Let’s start by setting the scene. How did your retirement come about?
I worked for the federal government and always wanted to retire as soon as I was eligible. I was in the military early in my career but was working as an administrative law judge when Covid happened. Around that time, I started to realize that the pace of things was slowing down, and I wasn’t enjoying work as much, so it was a good time to transition. In the end, although I hoped to retire when I was 55 or 56, after I got my administrative law position, I needed to stay for a certain amount of time to be able to retire with a higher pay grade. So, I ended up retiring in February of 2022, when I was 58, to take full advantage of that.
What does retirement look like for you these days? Is it different from what you might have expected?
We ended up buying a vacation home in Arizona near our grandchildren — we have two — so we come to Arizona a few times a year, which I hadn’t expected but has been great. I’ve been to elementary school so many times now, I feel like I know the Pledge of Allegiance better than I did when I was in school! I recently signed up to do volunteer work through the VA. Plus, in college I was a member of a historically Black sorority, and I recently reached out to start doing volunteer work with them again. I’ve also traveled quite a bit. This year I went to Mexico for a week and stayed with a woman who I’ve been taking online Spanish classes with. I went to Asia with a friend, traveling to Seoul, the Philippines and Thailand. I took a train trip with another friend from the Bay area out to Denver to see Rocky Mountain National Park, then to Utah for Arches National Park and some other National Parks in that area. I’ve done little day trips with my grandson — my husband doesn’t really like to travel — and some California trips with friends to places like Napa and Monterey.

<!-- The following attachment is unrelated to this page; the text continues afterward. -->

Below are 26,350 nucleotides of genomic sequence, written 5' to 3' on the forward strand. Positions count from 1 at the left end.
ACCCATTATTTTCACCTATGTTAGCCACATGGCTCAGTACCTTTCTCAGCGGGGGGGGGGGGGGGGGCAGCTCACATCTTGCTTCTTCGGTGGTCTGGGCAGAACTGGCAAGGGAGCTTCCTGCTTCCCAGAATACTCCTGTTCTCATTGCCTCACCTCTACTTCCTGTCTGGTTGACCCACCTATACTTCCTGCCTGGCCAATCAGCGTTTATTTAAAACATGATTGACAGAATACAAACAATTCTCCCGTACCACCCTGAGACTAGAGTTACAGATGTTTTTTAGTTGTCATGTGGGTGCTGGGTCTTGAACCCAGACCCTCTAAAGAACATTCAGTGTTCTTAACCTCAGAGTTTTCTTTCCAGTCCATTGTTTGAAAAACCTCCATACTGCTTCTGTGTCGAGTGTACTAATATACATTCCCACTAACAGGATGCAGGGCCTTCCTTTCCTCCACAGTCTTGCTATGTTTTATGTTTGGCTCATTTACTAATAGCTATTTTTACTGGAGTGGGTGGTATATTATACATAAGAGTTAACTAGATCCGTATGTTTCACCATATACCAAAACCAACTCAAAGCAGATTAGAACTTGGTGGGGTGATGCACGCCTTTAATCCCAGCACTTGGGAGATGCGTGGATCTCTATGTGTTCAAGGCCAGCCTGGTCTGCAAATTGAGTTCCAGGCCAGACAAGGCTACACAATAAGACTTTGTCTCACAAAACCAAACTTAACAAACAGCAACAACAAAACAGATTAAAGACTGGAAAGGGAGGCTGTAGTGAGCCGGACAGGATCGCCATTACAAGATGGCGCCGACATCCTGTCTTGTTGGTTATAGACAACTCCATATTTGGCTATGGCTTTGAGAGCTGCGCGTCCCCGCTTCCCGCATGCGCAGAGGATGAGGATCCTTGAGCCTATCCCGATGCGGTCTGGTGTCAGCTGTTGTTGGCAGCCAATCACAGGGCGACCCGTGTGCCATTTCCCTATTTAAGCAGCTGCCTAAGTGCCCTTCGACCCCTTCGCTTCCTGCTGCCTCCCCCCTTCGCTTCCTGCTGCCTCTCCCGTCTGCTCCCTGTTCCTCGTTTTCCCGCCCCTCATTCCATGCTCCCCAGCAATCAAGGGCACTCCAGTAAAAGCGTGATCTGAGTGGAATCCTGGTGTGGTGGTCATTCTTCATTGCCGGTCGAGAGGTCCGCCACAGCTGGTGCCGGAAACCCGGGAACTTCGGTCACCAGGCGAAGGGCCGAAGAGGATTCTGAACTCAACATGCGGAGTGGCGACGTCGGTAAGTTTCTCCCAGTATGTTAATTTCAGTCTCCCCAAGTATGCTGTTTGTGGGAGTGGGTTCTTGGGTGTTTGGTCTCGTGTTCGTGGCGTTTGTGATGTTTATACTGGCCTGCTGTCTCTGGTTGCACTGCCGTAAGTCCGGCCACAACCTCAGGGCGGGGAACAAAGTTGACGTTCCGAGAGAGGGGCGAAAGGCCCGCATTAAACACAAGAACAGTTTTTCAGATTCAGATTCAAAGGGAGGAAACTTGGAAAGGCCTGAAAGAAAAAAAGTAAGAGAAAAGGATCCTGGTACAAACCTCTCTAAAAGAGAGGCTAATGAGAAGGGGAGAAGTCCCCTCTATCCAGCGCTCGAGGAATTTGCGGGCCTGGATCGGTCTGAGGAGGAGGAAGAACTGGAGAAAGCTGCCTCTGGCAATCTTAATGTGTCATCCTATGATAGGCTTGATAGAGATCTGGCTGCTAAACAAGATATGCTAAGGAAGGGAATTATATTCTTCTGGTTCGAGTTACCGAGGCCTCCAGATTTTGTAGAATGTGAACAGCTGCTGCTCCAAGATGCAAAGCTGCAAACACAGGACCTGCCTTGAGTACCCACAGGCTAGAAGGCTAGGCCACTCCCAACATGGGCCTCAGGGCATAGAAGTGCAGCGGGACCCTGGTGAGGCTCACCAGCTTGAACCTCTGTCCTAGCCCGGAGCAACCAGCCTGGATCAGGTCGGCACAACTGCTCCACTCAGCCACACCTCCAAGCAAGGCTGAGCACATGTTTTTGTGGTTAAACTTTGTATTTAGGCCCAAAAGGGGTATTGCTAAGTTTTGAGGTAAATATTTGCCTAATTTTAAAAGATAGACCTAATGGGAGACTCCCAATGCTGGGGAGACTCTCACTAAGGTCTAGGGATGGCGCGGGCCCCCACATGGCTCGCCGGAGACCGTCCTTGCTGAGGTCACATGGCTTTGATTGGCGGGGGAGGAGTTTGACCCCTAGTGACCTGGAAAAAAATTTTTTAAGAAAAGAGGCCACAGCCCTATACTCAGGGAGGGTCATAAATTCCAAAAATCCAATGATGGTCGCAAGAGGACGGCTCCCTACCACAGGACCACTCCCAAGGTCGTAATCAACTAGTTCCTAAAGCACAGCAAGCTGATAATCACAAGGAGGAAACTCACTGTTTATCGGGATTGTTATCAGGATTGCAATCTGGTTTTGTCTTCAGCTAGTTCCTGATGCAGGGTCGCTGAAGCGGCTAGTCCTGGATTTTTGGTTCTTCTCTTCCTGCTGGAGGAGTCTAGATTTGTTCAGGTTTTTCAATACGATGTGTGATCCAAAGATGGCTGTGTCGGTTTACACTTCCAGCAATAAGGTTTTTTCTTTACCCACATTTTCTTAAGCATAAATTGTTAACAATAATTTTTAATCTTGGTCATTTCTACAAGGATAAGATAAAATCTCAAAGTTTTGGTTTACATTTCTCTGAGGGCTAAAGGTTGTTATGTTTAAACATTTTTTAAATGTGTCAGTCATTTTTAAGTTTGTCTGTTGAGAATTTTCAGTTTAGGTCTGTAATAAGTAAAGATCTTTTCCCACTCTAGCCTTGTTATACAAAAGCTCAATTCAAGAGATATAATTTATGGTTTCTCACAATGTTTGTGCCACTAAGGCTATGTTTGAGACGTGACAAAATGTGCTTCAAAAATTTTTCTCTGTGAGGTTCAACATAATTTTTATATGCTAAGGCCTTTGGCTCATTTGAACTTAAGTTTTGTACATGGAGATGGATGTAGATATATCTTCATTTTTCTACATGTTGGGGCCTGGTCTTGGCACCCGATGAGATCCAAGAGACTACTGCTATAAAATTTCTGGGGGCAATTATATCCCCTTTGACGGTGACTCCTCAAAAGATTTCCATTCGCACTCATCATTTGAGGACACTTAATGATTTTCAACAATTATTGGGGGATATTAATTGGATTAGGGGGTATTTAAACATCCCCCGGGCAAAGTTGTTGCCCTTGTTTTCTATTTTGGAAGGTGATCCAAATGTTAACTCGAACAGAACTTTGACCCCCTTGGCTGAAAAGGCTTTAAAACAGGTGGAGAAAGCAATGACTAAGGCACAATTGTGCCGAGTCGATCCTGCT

Although I’ve managed to be somewhat social, we don’t have a lot of connections in Arizona since we don’t live here full-time, and that has been difficult for me. I miss that daily social interaction. I like people, and I always liked interacting with my colleagues. Seeing those people every day, and having that daily purpose, has been something I really miss. The other thing I’ve realized is that my technology skills are not up to par! I just bought an iPad and I know I’m going to have to take classes to get the most out of it. When you’re in the workplace you’re forced to use new technology. Not that I was a techie before, but now I really feel the lack of that knowledge. It's something I have to actively work on.
How did you prepare to cover your expenses in retirement?